Facing cancer is no walk in the park. It’s normal to feel confused, worried, and downright stressed. Rightfully so, you’re probably scared out of your wits, explaining why many report high anxiety levels while waiting for test results.1 And as a patient, your doctor plays an enormous role in everything you do from now on. Yet, like most situations in life, words make all the difference.
Of course, we all have a different way of handling things. Some of us prefer cut-throat information that’s straight to the point, while others appreciate a gentle, nurturing approach. But don’t forget that the same goes for doctors! Each one has a different personality, so it can be tricky to find one that you click with.
This is also more vital than you think. In fact, the relationship between you and a doctor is major factor in quality of life and mortality.2 For the best outcome possible, communication must include responding to emotions, planning future ways to communicate, and acknowledging reasons for miscommunication.3 Without these factors, the road to recovery will be bumpy.
1. “I’m Afraid I Have Bad News”
Talk about a cliffhanger. Saying this brings on a surge of fear, something no one likes to deal with. It adds anxiety on top of anxiety.
“You Have x Months To Live”
A doctor is not a psychic. And while they can provide a general estimate, this statement suggests that there is no hope. Instead, the focus should be what you can do to survive the odds.
3. “Calm Down”
Cancer is not an easy situation to stomach, and emotions are at an all-time high. Yet, no one should tell you how to feel. If a doctor tells you to “calm down”, they clearly do not have empathy for your situation.
4. “It Happens”
Obviously, it happens. But it happened to you, and now there needs to be a game plan. Saying that cancer is just another thing that “happens” simply diminishes its importance.
“You Have No Choice”
Ultimately, this is not true. You have a choice to go forward with treatment, and you have a choice to even visit the doctor at all. Be wary of an “all or nothing” mindset. Get a second, third, or even fourth opinion, even if you are on good terms with your doctor.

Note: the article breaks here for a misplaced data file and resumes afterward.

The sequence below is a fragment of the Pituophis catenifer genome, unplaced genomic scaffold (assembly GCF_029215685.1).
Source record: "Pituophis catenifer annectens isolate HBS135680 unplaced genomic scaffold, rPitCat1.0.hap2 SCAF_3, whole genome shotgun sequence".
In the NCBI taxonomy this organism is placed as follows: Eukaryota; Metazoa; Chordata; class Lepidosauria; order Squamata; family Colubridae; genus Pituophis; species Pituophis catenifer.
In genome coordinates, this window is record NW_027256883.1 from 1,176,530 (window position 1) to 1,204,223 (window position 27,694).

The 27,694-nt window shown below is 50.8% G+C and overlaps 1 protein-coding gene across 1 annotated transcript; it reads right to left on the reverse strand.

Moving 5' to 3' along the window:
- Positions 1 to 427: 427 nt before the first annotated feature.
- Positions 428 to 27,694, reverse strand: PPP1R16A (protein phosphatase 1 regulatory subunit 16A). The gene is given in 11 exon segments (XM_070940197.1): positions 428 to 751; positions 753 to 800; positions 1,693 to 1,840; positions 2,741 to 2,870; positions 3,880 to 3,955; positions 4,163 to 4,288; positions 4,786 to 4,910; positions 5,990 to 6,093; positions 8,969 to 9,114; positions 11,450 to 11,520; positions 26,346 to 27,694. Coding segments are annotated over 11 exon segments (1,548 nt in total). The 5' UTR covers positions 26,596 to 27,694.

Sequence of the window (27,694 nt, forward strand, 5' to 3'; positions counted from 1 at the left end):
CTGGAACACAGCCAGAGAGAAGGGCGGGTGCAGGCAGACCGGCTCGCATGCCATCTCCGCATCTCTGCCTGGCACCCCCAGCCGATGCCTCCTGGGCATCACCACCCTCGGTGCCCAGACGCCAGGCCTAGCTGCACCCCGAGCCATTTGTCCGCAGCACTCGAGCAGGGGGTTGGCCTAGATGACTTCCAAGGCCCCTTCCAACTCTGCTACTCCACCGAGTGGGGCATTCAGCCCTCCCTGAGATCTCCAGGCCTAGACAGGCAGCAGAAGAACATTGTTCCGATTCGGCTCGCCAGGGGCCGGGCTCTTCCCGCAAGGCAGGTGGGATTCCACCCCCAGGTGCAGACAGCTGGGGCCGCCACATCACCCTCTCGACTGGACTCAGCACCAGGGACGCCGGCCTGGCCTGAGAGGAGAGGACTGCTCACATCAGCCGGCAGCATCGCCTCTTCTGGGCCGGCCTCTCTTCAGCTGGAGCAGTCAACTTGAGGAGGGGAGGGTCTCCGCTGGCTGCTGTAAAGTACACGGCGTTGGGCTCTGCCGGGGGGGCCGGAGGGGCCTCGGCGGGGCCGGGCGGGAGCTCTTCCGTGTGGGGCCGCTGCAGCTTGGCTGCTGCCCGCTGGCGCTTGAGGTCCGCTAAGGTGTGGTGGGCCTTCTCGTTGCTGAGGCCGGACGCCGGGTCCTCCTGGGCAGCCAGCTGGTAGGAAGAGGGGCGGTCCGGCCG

6. “According To Statistics…”
Yes, statistics are useful. They add validity to treatments and remedies. But at the end of the day, you’re not just another statistic. Percentages mean the most when they apply to your situation, and even then, there’s always room for change.
7. “Why Didn’t You See A Doctor Sooner?”
People brush off symptoms for countless reasons. Often, it’s so vague that it can seem like something else. This question only digs a deeper hole for guilt to grow. Instead of focusing on the past, the questions should be about the future.
8. “Another Patient With Cancer…”
It’s no secret that other patients have or had cancer. However, equating your situation to someone else’s is irrelevant. Every person is so different, and there’s no point in comparing and contrasting. What works for someone else might not work for you.
9. “I Know How You Feel”
Even if a doctor had the same diagnosis, there’s no merit to this statement. Sure, maybe someone can relate, but they’ll never be in your shoes. Instead, acknowledging how you feel and focusing on your concerns will have a bigger impact.
|↑1||Woolen, Sean, Ella A. Kazerooni, Amber Wall, Kelly Parent, Shannon Cahalan, Mitchell Alameddine, and Matthew S. Davenport. “Waiting for Radiology Test Results: Patient Expectations and Emotional Disutility.” Journal of the American College of Radiology (2017).|
|↑2||Zaporowska-Stachowiak, Iwona, Katarzyna Stachowiak, and Katarzyna Stachnik. “Two is a perfect number: Patient–doctor relationship and patient attachment style in palliative care.” Journal of Health Psychology (2017): 1359105317721307.|
|↑3||Dy, Sydney M., Sarina R. Isenberg, and Nebras Abu Al Hamayel. “Palliative Care for Cancer Survivors.” Medical Clinics of North America 101, no. 6 (2017): 1181-1196.|